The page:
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TypeScript 2.2 Adds New Object Type, Better Mixin Support, and More

| by Sergio De Simone Follow 14 Followers on Feb 10, 2017. Estimated reading time: 1 minute |

Scheduled to be released sometime in February, TypeScript 2.2 has reached RC status. Besides a new JSX emit mode for React Native, it also includes a new object type to represent non-native types, better support for mixins and composable classes, and more.

The new object type provided by TypeScript 2.2 makes it possible to specify method signatures that only accept non-primitive types. This is the case, e.g., with the Object.getPrototypeOf, Object.create etc., which can syntactically accept any kind of object but will throw an exception if they are passed, e.g., a string or a number. The object type allows to catch those kind of misuses at compile-time:

  function mapObject(obj: object): object { /* ... */ }
  ...
  mapObject('string'); // type error

TypeScript 2.2 also adds more flexibility to the creation of mixins and composable types. For example, you can now create a function that takes the constructor of a Point object, declares a new class that extends Points by adding a timestamp to it, and returns a new TimestampedPoint mixin class, which can be instantiated or extended:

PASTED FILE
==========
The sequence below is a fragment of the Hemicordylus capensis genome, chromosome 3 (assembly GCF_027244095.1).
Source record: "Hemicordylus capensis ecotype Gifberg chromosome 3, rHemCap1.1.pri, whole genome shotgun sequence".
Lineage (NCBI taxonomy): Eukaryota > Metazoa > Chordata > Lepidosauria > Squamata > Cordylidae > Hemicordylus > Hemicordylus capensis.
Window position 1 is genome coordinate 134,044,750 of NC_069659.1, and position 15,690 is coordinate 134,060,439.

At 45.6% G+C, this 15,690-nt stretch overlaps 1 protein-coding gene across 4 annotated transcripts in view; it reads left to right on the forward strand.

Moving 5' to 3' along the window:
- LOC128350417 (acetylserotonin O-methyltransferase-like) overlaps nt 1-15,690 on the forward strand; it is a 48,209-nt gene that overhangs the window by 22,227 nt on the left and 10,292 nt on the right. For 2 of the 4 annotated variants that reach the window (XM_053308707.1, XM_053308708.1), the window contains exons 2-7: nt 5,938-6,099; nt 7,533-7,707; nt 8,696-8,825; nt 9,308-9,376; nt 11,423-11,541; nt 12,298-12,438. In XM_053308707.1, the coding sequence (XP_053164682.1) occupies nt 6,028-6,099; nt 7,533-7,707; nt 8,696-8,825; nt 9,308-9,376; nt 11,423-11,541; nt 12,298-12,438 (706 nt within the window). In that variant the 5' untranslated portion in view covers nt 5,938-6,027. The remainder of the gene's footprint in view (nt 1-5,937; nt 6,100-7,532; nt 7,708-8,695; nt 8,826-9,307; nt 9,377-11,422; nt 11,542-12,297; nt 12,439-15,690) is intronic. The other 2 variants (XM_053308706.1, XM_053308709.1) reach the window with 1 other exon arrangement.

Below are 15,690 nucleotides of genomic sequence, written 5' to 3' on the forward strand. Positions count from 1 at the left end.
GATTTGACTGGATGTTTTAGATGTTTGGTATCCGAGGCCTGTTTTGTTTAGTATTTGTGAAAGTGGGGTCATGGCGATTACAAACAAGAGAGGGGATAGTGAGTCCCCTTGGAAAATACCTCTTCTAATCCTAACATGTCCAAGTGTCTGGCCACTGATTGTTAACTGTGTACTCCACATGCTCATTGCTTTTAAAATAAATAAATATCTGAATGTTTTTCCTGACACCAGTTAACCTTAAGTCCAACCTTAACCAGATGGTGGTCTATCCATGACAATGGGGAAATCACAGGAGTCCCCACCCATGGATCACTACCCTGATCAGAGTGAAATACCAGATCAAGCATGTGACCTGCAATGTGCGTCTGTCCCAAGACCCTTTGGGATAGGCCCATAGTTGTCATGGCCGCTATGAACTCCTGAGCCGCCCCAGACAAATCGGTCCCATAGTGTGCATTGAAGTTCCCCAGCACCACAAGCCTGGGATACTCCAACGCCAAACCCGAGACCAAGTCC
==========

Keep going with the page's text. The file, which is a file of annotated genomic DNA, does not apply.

class Point {
  ...
}

export type Constructable = new (...args: any[]) => object;
export function Timestamped<BC extends Constructable>(Base: BC) {
    return class extends Base {
        timestamp = new Date();
    };

const TimestampedPoint = Timestamped(Point);
const p = new TimestampedPoint(10, 10);

class SpecialPoint extends Timestamped(Point) {
  z:  number;
  constructor(x: number, y: number, z: number) {
    ...
  }

}

TypeScript has long supported the use of JSX, an XML-like language extension without any defined semantics which aims to represents tree structures with attributes. A typical, although not exclusive, usage of JSX is to describe UI components. Up to version 2.1, TypeScript has been able able to handle JSX expressions in tsx files through two specific emit modes: preserve, which retains the JSX expressions so they can be consumed by a later stage, and react, which creates a js file that uses React.createElement. New in version 2.2 is a new react-native mode, which leaves all JSX expressions intact, but generates a js file, as it is required by React Native’s loader.

TypeScript 2.2rc includes more notable changes, such as:

You can try out TypeScript 2.2rc by running:

npm install -g typescript@rc

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